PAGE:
Boillot et al. [32] have demonstrated that the bipolar plate is similar to a series of continuous stirred tank reactors. These authors have studied various models with or without exchange zones. They have observed that best fitting was obtained by the simple model of CSTR in series and the optimal number of CSTR (J) varied from four to six in the range investigated (Figure 7).

Figure 7.

RTD measurements and modeling of the column flow pattern (signals in arbitrary units) [32].

Deseure [33] proposed series of CSTR to solve the mass balance equation inside the gas channel (Figure 8). The electrode is divided into k elementary units. With such a hypothesis, gas transport in the gas channel is assumed to be infinitely fast, leading to homogeneous gas composition for each CSTR. In particular, the partial pressure of a component in the elementary unit (k) is equal to that of the outlet and to that of the elementary unit (k + 1) inlet. The resolutions of mass balances are numerically obtained thanks to the continuity of the flux between the GDL, the CL, and the membrane.

Figure 8.

Schematic description of the PEMFC half cell (cathode) [33].

The electrode is divided into k elementary units, where the gas transport in the gas channel is assumed to be infinitely fast leading to homogeneous gas composition for each CSTR. Partial pressure of a component in the elementary unit (k) is equal to the outlet one and equal to the elementary unit (k + 1) inlet one. Like the 1D + 1D approach, all elementary units have the same voltage U due to the high electrical conductivity of bipolar plate and backing layer. Therefore, partial pressures of each component in each elementary unit vary and make necessary to solve mass balances and current density in each elementary unit at the same time. The current–voltage expression used is the one proposed previously in Section 2.1. The molar balance equation of each CSTR with electrode geometric area Sk for each component in gas phase in steady state is written as:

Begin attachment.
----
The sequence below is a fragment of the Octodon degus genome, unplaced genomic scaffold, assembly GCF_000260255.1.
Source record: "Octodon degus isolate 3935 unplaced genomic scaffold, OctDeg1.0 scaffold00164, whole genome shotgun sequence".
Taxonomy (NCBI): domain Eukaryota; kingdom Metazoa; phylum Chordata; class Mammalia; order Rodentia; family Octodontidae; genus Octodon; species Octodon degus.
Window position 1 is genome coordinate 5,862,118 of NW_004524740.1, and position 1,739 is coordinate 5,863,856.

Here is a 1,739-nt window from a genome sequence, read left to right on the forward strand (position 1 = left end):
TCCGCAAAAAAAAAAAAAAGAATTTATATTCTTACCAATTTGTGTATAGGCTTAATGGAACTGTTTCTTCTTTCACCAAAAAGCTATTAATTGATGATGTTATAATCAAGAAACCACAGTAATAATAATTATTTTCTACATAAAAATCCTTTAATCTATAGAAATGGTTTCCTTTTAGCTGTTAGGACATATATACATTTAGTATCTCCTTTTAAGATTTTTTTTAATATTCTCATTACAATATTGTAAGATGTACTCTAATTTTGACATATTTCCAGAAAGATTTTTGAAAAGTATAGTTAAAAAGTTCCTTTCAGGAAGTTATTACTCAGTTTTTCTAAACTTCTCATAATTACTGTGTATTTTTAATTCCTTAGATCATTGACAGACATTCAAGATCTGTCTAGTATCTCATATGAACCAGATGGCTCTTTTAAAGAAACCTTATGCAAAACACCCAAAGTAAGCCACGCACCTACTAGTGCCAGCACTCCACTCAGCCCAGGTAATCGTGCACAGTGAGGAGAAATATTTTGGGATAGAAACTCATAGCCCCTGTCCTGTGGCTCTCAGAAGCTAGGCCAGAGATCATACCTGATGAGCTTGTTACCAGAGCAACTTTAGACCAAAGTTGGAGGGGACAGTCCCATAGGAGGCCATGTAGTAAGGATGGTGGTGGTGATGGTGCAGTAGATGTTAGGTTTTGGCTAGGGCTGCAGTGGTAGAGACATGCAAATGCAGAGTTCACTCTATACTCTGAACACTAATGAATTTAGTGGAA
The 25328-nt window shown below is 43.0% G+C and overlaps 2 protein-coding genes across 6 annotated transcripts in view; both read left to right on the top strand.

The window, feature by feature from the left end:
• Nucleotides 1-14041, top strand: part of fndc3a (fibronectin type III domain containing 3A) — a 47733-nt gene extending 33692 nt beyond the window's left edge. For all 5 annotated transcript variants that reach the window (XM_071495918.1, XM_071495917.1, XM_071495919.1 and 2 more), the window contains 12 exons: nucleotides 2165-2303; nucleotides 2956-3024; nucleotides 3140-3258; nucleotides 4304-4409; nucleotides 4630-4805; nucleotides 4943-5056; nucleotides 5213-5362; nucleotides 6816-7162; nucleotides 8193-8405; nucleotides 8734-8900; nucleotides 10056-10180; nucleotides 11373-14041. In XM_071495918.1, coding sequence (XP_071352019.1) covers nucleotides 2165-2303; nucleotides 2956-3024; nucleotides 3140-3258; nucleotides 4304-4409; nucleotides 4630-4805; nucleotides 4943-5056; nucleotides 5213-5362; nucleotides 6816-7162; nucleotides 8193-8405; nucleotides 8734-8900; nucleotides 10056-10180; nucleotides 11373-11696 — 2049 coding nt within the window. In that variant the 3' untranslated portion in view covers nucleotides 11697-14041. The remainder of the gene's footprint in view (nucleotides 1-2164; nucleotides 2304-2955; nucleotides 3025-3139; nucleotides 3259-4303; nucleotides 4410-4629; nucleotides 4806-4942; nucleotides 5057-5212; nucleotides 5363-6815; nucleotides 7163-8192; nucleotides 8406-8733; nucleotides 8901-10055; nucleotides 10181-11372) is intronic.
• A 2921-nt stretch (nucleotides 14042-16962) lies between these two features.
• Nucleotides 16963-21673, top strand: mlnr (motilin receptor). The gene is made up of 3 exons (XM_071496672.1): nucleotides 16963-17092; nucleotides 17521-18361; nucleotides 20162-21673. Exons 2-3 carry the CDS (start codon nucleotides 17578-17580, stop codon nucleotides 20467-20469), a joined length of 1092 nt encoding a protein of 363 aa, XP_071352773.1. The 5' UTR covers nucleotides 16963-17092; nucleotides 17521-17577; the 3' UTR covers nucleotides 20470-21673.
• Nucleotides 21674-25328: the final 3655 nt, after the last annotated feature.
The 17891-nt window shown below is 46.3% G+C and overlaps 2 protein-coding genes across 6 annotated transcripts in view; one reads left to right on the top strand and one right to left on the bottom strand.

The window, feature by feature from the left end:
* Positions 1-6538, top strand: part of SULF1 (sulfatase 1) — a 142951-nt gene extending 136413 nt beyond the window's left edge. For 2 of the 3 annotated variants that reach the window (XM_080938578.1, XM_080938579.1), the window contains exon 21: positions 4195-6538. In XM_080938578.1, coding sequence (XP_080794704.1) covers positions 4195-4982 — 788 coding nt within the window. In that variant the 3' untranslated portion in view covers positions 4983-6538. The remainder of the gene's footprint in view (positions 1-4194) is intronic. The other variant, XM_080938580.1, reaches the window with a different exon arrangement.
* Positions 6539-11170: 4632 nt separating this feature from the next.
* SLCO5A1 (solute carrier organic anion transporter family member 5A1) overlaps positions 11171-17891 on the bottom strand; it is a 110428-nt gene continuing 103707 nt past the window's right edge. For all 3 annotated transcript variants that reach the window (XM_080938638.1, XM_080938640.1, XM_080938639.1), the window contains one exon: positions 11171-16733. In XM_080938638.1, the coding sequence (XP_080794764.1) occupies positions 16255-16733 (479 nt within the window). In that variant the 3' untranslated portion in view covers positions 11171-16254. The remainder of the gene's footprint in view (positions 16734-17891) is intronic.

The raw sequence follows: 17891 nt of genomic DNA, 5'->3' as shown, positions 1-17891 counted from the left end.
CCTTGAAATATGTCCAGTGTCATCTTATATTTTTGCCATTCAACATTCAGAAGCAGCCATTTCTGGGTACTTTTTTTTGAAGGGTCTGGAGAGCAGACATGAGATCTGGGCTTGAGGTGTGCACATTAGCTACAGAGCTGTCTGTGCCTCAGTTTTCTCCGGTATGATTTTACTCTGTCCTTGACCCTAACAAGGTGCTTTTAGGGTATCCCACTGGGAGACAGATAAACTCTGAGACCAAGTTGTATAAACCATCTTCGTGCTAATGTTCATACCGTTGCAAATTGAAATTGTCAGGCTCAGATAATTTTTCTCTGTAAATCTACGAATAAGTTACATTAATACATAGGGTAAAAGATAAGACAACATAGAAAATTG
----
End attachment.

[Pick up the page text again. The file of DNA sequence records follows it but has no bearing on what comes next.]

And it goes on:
The term ξk represents the ratio of gas molar flux divided by liquid molar flux that is estimated using a numerical optimization (1 ≤ ξk ≥ 0). The global mass balance for each CSTR is given by:


and the gas flux of consumption and production are expressed as:


To satisfy saturated vapor pressure of water, the following expression is required:


The resolution of mass balance is numerically obtained thanks to the continuity of flux between the backing layer, the active layer, and the membrane. The molar flux density of oxygen and nitrogen are nil at membrane/electrode layer interface, and the molar flux density of water are given by the solution of the equation (Eq. (15)). Thus, the sum of diffusion and electroosmotic fluxes yields in steady state a first-order differential equation:


λck and λak stand for polymer water content at the membrane/active layer interface respectively at cathode and anode. The thermodynamic equilibrium between water vapor in the backing layers and liquid water in the polymer has been assumed using Eq. (30).

The ionic conductivity of polymeric membrane could be accessed thanks to the Neubrand [34] equation as follows:


λck and λak are determined using sorption equilibrium of [35]: